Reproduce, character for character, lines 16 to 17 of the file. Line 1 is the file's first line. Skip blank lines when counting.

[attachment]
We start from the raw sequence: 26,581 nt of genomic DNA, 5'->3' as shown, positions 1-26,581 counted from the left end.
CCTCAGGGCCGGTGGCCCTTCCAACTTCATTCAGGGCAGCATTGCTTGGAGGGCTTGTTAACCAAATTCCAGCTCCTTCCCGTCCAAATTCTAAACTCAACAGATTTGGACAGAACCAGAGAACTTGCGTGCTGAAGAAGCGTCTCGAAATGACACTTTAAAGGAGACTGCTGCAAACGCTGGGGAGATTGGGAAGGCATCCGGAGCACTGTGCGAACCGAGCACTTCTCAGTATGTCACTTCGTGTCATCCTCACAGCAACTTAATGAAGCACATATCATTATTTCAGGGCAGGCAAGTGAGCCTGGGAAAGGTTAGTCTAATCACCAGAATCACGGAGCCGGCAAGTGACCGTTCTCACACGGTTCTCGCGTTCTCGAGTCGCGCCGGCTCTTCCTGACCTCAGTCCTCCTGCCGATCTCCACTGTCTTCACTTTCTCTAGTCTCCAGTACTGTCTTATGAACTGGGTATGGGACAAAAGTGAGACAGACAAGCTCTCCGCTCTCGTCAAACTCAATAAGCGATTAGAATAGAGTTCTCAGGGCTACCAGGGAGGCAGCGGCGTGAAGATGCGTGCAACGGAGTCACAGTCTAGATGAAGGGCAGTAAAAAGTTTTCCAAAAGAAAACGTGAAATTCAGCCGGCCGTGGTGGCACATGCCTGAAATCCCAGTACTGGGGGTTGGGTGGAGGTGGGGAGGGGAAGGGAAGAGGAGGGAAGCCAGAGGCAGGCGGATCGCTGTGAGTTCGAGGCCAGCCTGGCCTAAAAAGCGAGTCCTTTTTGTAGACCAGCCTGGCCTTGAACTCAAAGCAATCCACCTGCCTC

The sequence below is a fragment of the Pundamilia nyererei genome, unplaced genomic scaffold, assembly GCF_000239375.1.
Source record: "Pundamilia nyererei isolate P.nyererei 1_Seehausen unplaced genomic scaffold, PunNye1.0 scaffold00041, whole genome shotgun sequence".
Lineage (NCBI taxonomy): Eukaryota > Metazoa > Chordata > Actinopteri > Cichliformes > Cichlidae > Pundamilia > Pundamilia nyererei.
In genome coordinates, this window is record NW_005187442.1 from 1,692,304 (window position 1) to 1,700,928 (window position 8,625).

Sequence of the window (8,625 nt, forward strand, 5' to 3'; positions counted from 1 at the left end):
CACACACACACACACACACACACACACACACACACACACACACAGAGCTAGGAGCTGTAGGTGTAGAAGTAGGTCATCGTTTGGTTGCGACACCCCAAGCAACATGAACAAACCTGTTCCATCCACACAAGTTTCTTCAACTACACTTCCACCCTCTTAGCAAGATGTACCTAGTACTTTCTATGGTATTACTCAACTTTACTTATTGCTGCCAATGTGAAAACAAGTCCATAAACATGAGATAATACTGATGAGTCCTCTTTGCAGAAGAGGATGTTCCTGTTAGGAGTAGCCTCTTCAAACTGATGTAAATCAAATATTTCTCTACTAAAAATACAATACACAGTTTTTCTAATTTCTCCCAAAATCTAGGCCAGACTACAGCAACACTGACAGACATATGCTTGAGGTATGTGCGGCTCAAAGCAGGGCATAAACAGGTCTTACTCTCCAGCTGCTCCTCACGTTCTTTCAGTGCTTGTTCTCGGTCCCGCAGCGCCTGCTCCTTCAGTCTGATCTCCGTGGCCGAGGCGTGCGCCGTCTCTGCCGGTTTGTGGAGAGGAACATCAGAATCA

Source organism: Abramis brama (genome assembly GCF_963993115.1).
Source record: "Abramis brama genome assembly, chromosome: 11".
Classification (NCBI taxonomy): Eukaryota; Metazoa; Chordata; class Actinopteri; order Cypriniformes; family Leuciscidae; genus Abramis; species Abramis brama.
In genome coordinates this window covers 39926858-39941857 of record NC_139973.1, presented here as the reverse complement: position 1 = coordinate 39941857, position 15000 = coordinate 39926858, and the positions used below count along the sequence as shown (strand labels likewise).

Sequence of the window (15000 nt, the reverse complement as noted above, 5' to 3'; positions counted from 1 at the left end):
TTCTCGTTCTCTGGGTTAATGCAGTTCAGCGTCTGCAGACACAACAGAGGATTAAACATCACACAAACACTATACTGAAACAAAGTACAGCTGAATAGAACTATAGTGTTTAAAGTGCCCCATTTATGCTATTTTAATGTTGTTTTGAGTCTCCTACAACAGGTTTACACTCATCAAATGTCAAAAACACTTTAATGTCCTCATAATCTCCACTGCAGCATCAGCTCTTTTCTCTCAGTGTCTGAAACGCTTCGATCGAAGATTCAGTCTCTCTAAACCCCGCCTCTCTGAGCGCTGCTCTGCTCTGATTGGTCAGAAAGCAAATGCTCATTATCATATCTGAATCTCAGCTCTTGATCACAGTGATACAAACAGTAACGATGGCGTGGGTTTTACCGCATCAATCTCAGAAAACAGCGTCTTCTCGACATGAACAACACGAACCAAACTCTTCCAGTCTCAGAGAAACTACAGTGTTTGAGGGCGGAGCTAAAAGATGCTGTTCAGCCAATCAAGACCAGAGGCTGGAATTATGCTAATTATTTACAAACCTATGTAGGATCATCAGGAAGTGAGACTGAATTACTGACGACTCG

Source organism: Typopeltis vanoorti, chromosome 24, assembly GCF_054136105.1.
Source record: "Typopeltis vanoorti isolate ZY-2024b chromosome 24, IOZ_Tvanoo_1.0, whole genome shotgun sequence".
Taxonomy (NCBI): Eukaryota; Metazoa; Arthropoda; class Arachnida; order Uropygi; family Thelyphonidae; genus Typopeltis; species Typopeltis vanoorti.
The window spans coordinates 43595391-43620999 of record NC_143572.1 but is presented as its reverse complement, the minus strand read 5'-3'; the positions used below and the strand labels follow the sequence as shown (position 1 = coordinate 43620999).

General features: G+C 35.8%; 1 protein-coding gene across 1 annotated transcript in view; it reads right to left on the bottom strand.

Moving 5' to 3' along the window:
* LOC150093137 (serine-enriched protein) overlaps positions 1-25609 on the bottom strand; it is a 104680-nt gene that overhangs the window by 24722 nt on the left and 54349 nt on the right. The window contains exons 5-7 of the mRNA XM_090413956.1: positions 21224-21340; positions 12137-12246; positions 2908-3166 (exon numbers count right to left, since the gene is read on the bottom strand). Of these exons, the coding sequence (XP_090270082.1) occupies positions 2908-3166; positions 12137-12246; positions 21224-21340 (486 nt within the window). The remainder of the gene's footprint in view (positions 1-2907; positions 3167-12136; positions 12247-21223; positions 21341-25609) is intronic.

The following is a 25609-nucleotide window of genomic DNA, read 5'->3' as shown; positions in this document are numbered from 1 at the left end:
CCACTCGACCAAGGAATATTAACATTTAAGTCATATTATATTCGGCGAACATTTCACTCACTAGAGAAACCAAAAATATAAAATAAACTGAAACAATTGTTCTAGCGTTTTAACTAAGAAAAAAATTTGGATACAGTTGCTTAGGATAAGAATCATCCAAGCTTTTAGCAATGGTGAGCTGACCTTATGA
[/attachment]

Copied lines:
Source record: "Typopeltis vanoorti isolate ZY-2024b chromosome 24, IOZ_Tvanoo_1.0, whole genome shotgun sequence".
Taxonomy (NCBI): Eukaryota; Metazoa; Arthropoda; class Arachnida; order Uropygi; family Thelyphonidae; genus Typopeltis; species Typopeltis vanoorti.